Western Holandes Cays

We spent a second night anchored in front of Yansaladup in the
Limon Cays before moving to our current location yesterday. We
are now in the Western Holandes Cays, anchored in front of
Waisaladup just east of Acuakargana. There is only one hut on
each island. The families care for the coconut trees on the
islands, fish, and make molas. They get 10 cents from Columbian
traders for each husked coconut. This is also a very beautiful
setting. There is a bit of a roll as there is no protection
from the west and south, and less breeze than we would like
because the high coconut palms shade us from the wind. Our
position is N 9 degrees 35.7 minutes, W 78 degrees 46.4 minutes.

Friday afternoon, while in anchored at Yansaladup, some
fisherman sailed up to us in their ulu. They said that they
needed cooking oil to cook up their catch and would be willing
to trade a cup of cooking oil for fish. They had a large pile
of different fish in the bottom of the ulu. We had seen them
haul in these fish from nets attached to poles in the water
where there is a shallow sand bar a few hundred yards away. The
deal was struck and they filleted two fish for us and seemed
pleased with the cup of sunflower oil. What a nice dinner that
made. As they departed, we marveled at how well these ulus,
carved from a single tree trunk, sailed in any direction.

The sail out of the Limon Cays on Saturday was trickly as we
had to wind our way through a myriad of reefs and sand bars. We
timed the sail for 10 am when the sun was high but still behind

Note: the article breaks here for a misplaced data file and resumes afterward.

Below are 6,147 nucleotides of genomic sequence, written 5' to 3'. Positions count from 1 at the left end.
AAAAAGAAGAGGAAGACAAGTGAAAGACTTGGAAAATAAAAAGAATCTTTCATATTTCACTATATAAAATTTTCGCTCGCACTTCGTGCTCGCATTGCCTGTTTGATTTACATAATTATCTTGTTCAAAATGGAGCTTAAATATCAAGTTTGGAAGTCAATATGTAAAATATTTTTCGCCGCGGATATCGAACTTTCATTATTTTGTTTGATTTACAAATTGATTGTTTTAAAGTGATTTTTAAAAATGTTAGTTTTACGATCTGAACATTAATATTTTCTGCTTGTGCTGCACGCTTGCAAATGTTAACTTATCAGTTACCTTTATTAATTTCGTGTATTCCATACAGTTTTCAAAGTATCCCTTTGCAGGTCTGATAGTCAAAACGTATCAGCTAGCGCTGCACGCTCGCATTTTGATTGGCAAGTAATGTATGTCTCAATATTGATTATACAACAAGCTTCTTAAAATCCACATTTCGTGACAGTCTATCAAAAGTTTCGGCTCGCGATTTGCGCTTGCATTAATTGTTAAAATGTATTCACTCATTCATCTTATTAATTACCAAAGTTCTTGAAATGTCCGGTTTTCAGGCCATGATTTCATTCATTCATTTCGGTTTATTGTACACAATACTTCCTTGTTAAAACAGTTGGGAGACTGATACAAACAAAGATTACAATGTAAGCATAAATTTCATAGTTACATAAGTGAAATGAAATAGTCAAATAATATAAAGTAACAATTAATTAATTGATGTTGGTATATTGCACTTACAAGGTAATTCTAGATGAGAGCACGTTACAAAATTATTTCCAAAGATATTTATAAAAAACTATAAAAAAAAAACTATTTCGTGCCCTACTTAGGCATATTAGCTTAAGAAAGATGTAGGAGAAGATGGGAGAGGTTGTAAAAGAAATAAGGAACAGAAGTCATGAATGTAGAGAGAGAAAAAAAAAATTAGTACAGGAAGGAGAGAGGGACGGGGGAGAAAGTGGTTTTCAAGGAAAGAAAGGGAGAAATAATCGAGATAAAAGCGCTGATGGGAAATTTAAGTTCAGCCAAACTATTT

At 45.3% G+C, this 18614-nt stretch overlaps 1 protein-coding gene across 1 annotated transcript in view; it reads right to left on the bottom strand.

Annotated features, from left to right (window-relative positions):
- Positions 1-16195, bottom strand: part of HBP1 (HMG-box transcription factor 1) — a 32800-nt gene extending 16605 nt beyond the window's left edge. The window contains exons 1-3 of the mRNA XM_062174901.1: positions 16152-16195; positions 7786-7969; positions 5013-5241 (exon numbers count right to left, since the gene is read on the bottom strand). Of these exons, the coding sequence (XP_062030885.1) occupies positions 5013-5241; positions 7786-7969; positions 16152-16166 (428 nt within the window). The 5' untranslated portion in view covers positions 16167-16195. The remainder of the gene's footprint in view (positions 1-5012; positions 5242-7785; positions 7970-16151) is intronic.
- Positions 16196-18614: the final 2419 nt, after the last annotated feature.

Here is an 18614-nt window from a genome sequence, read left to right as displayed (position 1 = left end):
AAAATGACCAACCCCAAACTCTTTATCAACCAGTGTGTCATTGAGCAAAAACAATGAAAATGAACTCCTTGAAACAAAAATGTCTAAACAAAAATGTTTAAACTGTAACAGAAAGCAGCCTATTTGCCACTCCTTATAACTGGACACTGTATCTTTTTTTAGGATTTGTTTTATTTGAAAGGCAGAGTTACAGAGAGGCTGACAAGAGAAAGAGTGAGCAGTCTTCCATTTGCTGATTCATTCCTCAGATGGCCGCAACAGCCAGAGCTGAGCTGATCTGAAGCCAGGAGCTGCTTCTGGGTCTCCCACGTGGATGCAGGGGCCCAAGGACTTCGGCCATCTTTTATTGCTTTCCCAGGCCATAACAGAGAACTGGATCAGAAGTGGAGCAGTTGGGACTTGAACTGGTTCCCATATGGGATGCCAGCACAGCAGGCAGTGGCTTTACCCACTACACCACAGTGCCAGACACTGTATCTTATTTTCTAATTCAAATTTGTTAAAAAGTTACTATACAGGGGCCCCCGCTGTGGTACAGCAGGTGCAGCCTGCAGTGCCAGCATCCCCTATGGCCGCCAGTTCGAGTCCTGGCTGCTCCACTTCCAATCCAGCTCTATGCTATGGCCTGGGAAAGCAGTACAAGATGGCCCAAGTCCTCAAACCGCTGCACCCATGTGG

us. Laura stood at the bow as lookout. Once through we had a
delightful sail to the Holandes Cays. The seas were flat as we
were behind the reef, but the wind was strong as these small low
islands do little to stop the wind once you are more than 100
yards away. We anchored in 45 feet of water but did not dare
move closer to the island given the steep drop off from the
beach and the protuding coral heads just in front of us. After
a quick lunch, we snorkeled the reef and found it to be one of
the best snorkeling spots that we have every encountered. The
water was very clear and the reef stretched the length of the
island except for a small gap that opened to a white sand beach.
There were many fish including some types that we had not seen
before. We also swam up to the beach and walked the 200 feet to
the other side of the island.

We snorkeled more of the reef today. This afternoon the
German boat “Vera”, who we encountered on our passage from
Bonaire, anchored nearby and we all went to shore to walk the
cicumference of the island. Then Laura and I spent some
cleaning the underside of the boat before taking the dinghy out
to “Vera” for “sundowners.” Britta and Michael and both
interesting people and it was fun to share a bottle of wine and
swap sailing stories.

We may stay here one more day before heading deeper into Kuna
Yala, although we have not yet picked our next island.


Porvenir to Yansaladup

We are now anchored just outside of the tiny island of